Light and Sound Have Similarities in Human Perception
LIGHT ENHANCEMENT IS ANALOGOUS TO QUALITY AUDIO: Vision and hearing both have a "midrange" of highest sensitivity often described as brightness (lumens) or loudness (decibels SPL). The Cyradiance vision-boost concept is analogous to how quality hearing aids or audio equalizers increase the sound intensity at high and/or low frequencies where your hearing is less sensitive to improve your ability to hear more detail.
You can think of red light being analogous to bass, yellow-green as midrange, and blue or violet as treble. If you put the most energy into the midrange of either sound or vision, many important details are lost. Louder or Brighter, but much poorer quality.
Just adding more brightness does not improve visual quality,
similar to how just adding loudness does not improve audio quality.
You want to know the frequency range of your audio components, and you likely boost your bass and treble to hear more detail in music in frequency ranges where our hearing is weaker. You should want to do the same with your illuminating light spectra for most situations if maximizing detail perception is your goal.
Being able to illuminate using ALL color wavelengths where your eyes are most sensitive in darkness, means that you can better see the details of natural surfaces including dirt, mud, roots, bark, fungus, algae, insects, slime, scat, wetness, ice, oil films, and many types vegetation, and many rocks & minerals.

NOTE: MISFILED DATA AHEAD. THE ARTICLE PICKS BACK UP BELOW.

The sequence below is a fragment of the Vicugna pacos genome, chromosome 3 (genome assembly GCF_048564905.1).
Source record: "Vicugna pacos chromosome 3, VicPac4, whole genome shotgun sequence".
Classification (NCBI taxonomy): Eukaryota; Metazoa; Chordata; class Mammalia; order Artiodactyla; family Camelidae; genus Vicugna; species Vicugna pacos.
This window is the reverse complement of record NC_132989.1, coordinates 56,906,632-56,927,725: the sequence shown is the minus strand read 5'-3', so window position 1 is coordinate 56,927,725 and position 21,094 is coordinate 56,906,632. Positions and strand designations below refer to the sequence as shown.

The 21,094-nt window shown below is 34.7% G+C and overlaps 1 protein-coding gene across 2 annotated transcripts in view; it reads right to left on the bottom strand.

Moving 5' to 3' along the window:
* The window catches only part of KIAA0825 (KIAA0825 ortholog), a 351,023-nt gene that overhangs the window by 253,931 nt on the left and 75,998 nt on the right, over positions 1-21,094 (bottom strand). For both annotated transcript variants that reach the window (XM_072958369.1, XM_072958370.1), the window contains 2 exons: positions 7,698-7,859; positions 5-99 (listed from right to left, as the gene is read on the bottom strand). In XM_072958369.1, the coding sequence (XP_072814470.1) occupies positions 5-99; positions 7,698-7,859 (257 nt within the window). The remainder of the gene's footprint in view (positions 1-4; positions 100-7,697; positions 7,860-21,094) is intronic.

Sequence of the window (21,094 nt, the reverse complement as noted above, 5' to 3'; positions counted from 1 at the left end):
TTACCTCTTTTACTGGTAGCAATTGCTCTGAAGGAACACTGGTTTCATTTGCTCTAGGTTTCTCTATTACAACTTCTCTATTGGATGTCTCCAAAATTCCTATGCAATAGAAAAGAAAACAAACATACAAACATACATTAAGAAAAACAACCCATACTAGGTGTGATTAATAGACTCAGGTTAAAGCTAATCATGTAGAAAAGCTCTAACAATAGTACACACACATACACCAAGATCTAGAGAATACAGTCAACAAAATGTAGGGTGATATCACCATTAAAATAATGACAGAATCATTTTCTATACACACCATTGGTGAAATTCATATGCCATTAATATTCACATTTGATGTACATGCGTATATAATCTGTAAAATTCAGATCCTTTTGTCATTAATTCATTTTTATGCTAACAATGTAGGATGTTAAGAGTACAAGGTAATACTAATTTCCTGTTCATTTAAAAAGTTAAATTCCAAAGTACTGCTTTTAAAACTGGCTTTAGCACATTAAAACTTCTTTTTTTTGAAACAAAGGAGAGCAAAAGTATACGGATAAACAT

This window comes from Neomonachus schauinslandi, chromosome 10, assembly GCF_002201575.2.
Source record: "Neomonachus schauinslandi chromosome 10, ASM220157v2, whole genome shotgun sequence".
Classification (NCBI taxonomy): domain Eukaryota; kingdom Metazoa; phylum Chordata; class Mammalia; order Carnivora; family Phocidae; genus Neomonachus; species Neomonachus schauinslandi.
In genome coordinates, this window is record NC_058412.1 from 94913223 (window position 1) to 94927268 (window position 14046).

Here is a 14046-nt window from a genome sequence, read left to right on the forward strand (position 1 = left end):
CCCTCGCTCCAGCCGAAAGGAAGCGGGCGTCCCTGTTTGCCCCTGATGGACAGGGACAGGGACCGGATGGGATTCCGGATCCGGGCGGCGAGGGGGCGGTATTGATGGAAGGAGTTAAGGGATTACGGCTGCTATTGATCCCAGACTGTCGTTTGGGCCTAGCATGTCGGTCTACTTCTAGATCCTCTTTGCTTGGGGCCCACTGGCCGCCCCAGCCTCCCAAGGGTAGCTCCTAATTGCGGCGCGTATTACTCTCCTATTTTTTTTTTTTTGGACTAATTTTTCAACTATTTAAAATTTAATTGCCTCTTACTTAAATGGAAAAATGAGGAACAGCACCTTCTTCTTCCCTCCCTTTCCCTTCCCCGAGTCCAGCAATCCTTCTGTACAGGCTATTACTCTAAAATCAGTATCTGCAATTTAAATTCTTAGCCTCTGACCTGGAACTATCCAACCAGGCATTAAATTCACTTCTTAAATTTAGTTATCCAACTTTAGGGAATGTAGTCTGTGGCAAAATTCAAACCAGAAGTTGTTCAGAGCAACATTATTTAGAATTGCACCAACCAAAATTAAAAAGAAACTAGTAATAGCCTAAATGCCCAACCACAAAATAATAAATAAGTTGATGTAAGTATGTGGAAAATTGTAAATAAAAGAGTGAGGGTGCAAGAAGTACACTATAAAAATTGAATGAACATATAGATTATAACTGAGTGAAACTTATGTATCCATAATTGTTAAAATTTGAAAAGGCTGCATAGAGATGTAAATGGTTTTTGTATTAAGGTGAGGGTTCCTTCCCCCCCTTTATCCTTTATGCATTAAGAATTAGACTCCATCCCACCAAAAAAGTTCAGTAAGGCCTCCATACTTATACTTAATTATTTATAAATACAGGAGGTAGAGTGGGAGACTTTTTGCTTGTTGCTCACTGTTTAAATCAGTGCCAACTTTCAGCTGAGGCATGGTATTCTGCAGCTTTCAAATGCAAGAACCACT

Stop being fooled: Many people think that more lumens of brightness means more light, but with LEDs it is easy to be fooled. 10X the brightness can actually mean less radiant light & poorer quality light, AND it frequently does. Yellow photons count for over-10X the "brightness" of even mid-blue or mid-red photons, so the cheap way to get more "lumens" on a spec sheet is to output more yellow light. Unfortunately, this excessively oversaturates yellows and further obscures the already weak or missing violets indigos, cyans, and the red spectral ranges. What's worse, the actual dark surfaces you need to see reflect mostly the weak & missing spectral ranges of light from other headlamps and flashlights.
We are working to greatly expand our explanation of this issue and how such a general misunderstanding of these terms came about in this website. Our Light Sciences section introduction is now available and may be helpful in the meantime if you seek to know more.
You want full-spectrum illumination to not only to make your nighttime excursions more enjoyable and also safer!